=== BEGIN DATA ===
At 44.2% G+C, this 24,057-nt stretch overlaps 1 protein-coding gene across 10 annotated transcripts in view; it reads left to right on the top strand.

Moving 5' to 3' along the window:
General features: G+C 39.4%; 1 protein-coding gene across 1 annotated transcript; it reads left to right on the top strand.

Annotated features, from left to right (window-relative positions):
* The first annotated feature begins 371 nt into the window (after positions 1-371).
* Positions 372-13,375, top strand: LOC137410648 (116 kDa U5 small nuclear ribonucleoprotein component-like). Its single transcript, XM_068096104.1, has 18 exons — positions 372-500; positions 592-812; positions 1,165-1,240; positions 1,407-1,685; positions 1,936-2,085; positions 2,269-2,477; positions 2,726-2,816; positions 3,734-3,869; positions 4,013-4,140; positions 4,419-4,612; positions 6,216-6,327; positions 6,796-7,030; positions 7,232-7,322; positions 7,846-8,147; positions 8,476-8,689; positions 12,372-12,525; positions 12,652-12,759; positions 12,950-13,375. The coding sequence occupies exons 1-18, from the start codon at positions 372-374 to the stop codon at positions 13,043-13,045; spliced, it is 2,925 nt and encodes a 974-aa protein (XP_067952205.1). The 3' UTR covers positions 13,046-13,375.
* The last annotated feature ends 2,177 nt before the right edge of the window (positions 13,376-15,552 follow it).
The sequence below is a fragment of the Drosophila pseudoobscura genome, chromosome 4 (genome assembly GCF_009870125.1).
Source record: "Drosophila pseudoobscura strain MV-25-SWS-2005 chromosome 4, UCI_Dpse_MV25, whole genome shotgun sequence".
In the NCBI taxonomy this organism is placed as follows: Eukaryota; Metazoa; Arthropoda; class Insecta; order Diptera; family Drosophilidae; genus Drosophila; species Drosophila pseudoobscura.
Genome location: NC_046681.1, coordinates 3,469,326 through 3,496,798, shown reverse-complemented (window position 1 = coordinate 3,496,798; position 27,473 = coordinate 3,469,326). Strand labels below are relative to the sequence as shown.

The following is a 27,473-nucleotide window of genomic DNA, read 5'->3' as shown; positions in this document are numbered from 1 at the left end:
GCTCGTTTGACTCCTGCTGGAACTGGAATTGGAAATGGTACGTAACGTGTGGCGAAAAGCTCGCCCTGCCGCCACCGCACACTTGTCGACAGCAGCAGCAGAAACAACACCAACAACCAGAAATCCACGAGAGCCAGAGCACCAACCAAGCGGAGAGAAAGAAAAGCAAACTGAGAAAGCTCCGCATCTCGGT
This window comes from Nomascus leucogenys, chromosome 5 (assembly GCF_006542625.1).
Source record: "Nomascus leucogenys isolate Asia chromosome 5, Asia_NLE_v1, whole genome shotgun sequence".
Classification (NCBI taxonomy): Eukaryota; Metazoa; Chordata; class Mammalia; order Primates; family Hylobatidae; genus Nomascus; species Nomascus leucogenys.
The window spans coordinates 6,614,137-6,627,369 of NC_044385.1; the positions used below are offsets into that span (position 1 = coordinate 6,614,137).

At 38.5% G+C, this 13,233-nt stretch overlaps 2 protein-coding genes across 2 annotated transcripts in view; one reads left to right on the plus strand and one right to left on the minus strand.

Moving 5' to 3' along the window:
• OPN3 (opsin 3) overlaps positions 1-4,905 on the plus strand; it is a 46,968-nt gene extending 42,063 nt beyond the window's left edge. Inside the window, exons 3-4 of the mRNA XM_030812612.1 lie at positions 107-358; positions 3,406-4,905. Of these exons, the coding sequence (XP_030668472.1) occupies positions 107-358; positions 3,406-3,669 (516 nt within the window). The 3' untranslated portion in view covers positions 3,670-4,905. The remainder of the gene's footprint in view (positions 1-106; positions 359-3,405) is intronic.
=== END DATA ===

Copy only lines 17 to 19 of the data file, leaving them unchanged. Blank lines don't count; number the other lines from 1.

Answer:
The window spans coordinates 6,614,137-6,627,369 of NC_044385.1; the positions used below are offsets into that span (position 1 = coordinate 6,614,137).

At 38.5% G+C, this 13,233-nt stretch overlaps 2 protein-coding genes across 2 annotated transcripts in view; one reads left to right on the plus strand and one right to left on the minus strand.

Moving 5' to 3' along the window: